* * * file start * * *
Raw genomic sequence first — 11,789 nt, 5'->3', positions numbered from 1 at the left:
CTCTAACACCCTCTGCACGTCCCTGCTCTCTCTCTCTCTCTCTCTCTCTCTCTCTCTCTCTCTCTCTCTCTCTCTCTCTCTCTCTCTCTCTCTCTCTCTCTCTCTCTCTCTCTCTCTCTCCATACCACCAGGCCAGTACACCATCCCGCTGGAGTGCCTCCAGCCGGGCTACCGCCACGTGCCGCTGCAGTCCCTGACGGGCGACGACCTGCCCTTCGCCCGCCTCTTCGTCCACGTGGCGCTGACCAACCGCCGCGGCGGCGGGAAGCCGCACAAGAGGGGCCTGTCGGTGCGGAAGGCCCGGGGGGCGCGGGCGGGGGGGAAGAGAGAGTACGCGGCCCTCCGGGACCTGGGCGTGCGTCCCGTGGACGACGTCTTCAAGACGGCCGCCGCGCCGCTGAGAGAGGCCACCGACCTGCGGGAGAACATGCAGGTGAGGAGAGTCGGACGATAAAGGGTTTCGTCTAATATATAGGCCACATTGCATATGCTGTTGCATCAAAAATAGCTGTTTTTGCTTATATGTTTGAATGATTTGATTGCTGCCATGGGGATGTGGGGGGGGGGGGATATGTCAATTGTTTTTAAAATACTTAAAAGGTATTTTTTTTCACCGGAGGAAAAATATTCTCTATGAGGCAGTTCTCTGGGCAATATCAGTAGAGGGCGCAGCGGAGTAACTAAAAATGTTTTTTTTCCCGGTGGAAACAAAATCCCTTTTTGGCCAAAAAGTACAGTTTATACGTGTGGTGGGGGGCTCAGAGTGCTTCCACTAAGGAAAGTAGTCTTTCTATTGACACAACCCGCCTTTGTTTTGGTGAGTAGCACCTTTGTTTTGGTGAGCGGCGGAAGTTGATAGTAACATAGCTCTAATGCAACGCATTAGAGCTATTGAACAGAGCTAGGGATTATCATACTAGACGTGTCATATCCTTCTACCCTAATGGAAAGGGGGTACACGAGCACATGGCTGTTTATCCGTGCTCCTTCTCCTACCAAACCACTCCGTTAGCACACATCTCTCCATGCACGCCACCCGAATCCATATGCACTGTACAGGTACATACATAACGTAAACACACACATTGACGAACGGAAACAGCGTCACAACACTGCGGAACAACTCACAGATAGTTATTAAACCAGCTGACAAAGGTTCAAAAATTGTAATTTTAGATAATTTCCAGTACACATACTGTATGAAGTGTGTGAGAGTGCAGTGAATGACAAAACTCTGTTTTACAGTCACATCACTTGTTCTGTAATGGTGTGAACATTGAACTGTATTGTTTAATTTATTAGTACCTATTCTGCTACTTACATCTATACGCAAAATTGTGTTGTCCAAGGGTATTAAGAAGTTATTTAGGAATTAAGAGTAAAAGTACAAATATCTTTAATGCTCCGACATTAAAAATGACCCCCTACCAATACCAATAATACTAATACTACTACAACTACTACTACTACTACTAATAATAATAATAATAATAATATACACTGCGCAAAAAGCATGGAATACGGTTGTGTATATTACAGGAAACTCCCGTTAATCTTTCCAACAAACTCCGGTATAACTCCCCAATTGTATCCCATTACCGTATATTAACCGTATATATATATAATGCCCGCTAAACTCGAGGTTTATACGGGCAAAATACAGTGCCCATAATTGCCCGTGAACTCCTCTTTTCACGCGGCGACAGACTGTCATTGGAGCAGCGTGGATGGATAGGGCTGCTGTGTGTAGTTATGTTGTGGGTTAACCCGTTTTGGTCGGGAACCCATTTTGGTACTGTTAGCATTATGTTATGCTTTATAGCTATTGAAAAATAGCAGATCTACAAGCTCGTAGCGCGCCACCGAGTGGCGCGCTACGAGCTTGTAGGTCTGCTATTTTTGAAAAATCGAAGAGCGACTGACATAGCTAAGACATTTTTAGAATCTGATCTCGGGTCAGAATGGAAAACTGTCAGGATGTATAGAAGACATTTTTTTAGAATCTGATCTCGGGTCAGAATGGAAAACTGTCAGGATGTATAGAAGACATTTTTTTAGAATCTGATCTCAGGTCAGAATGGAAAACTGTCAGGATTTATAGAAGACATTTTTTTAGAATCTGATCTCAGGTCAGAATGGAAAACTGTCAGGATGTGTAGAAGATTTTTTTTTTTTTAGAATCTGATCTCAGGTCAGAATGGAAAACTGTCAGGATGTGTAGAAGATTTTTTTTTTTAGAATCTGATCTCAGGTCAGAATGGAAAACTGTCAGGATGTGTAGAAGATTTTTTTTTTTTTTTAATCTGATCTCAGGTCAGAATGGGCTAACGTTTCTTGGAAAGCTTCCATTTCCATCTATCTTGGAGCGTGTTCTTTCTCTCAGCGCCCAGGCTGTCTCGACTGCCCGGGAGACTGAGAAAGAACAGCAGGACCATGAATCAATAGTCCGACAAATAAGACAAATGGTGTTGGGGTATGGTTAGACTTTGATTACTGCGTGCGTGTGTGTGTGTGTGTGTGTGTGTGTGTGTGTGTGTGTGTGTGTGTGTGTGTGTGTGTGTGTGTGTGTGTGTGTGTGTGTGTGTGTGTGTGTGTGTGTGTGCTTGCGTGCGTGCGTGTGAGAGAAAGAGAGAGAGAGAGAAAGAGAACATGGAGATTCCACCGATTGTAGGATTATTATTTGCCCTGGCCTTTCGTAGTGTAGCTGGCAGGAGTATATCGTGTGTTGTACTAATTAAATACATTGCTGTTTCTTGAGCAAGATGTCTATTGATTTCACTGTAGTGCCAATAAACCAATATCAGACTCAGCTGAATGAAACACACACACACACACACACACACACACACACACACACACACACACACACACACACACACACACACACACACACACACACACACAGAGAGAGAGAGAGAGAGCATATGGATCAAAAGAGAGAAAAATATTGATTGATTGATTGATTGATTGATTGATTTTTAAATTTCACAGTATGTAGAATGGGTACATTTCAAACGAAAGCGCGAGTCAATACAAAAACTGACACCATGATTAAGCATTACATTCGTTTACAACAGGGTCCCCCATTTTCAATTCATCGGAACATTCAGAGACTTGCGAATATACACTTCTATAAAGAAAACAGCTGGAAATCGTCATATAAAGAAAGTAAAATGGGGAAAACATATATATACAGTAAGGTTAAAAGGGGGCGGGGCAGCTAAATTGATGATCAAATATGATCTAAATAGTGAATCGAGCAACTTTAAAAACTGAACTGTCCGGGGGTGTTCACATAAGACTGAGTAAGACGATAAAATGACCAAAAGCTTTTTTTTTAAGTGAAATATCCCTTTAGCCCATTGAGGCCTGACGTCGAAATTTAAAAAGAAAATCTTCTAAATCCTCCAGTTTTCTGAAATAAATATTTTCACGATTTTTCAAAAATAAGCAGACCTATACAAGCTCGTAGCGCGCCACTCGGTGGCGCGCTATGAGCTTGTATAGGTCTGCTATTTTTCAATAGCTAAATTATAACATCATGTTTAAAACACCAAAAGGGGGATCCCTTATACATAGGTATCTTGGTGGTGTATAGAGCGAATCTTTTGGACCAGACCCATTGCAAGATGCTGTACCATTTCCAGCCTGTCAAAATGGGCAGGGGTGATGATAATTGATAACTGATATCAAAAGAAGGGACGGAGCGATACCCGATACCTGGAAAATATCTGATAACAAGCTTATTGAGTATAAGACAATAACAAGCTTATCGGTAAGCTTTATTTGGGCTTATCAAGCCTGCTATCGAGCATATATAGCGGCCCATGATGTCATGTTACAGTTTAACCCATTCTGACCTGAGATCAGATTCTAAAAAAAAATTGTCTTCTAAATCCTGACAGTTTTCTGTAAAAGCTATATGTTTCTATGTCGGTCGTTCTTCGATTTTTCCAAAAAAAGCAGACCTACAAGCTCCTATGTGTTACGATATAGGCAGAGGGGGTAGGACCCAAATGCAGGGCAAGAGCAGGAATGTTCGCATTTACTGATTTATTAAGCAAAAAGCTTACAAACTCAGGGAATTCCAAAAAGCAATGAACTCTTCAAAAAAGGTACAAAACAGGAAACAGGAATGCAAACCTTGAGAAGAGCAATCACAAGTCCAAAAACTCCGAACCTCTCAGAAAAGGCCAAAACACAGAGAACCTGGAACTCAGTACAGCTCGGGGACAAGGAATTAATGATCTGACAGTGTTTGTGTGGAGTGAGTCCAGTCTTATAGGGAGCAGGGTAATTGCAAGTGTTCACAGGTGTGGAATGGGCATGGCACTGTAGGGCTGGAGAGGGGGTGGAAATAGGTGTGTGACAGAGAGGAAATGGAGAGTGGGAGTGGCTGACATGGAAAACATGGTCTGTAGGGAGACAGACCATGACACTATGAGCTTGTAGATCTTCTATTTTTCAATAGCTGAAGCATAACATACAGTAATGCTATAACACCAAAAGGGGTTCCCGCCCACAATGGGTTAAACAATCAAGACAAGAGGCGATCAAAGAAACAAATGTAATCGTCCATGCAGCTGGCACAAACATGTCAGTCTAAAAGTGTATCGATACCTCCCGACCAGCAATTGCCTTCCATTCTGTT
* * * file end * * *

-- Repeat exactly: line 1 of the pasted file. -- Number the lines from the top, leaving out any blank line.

Raw genomic sequence first — 11,789 nt, 5'->3', positions numbered from 1 at the left: